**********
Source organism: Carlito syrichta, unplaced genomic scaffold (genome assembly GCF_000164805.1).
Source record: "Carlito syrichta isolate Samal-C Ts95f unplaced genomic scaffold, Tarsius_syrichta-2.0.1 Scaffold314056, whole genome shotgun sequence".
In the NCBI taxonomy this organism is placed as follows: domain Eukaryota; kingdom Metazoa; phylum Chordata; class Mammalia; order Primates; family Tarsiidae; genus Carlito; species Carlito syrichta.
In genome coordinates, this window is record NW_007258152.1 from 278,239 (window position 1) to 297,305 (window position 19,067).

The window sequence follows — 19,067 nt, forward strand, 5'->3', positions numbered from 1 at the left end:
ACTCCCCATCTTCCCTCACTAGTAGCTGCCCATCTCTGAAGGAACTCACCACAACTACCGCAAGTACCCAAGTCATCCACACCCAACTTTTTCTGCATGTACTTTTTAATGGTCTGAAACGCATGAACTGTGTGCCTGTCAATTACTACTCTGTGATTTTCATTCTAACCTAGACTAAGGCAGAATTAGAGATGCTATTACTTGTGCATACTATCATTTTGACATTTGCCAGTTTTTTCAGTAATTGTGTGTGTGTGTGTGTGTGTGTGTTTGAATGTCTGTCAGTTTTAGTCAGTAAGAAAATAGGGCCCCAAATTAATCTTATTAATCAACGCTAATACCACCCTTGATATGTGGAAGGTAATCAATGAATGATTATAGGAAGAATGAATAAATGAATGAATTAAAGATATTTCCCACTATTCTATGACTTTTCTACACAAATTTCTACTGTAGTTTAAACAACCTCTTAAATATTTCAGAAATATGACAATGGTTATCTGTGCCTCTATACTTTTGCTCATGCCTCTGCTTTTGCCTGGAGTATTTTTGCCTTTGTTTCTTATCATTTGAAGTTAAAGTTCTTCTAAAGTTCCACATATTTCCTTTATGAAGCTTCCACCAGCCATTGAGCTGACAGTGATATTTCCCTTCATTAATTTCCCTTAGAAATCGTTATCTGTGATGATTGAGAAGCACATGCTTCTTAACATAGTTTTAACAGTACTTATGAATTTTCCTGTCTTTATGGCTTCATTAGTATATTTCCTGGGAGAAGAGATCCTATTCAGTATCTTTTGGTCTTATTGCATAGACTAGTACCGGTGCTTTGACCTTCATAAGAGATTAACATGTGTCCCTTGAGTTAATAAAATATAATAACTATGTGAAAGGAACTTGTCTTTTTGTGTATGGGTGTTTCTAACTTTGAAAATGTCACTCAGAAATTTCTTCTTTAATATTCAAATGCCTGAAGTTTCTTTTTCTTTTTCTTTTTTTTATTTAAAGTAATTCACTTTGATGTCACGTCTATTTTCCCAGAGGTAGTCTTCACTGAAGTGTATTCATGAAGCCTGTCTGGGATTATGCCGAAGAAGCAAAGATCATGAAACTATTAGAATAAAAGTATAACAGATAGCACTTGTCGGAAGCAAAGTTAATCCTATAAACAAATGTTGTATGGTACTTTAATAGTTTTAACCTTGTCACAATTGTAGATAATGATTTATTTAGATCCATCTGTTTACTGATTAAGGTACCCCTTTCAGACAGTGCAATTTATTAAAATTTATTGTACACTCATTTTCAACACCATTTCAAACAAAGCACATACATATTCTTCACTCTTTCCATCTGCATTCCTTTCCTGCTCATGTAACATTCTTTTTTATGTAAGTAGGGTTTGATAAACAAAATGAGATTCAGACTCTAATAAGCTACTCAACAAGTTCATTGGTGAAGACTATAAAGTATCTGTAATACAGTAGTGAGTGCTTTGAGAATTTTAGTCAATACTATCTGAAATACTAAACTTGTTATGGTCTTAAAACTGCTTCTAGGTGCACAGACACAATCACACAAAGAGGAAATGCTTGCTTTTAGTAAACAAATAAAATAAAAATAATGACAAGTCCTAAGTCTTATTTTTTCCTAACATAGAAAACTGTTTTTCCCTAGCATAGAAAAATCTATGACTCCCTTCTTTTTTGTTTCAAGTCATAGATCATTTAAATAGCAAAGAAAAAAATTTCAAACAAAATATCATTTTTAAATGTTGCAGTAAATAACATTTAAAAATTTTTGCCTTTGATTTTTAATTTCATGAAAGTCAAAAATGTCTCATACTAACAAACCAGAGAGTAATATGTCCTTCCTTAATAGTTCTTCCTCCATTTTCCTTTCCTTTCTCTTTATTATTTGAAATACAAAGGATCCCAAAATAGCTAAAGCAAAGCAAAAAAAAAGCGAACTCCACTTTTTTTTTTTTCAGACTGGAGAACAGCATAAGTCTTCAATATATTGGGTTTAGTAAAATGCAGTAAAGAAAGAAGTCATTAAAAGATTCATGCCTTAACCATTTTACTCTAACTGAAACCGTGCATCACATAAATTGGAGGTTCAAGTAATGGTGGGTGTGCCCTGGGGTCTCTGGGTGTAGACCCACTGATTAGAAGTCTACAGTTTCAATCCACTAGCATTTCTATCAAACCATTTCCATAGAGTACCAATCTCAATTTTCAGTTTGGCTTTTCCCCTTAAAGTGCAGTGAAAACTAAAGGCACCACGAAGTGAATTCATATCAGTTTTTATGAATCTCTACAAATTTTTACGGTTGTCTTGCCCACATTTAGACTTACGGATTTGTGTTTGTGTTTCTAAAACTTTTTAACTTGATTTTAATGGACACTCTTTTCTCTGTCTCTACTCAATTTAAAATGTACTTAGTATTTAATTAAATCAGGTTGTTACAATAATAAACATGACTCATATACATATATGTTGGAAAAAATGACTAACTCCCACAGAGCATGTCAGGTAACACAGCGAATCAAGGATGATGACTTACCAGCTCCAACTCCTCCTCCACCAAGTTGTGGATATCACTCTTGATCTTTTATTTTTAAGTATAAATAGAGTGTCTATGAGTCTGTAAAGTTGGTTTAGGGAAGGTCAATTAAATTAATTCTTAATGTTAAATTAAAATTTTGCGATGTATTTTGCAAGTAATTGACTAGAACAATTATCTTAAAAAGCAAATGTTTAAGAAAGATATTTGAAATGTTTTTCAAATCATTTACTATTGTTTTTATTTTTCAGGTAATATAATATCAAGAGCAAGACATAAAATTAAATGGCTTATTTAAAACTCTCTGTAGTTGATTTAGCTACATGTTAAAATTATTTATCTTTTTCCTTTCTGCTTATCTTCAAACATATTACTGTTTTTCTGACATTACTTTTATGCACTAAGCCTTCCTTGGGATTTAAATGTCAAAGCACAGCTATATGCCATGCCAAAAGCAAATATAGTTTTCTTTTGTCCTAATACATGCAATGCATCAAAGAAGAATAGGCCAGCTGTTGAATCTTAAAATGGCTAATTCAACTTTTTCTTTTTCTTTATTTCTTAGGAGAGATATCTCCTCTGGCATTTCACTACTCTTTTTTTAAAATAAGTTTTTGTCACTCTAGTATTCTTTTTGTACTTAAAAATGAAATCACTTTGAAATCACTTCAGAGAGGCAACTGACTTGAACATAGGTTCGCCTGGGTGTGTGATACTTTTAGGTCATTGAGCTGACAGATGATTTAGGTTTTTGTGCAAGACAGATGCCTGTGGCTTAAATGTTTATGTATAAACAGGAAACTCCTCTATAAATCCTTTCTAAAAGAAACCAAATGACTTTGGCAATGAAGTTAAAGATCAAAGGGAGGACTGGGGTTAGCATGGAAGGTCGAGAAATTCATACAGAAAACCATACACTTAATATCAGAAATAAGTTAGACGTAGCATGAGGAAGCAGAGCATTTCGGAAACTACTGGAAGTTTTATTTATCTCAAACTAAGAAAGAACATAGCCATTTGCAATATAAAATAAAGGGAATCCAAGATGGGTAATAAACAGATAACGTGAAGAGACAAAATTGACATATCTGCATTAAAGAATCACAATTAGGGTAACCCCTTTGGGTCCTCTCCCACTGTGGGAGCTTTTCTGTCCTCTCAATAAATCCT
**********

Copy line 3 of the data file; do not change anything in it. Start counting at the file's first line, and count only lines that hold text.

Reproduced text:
In the NCBI taxonomy this organism is placed as follows: domain Eukaryota; kingdom Metazoa; phylum Chordata; class Mammalia; order Primates; family Tarsiidae; genus Carlito; species Carlito syrichta.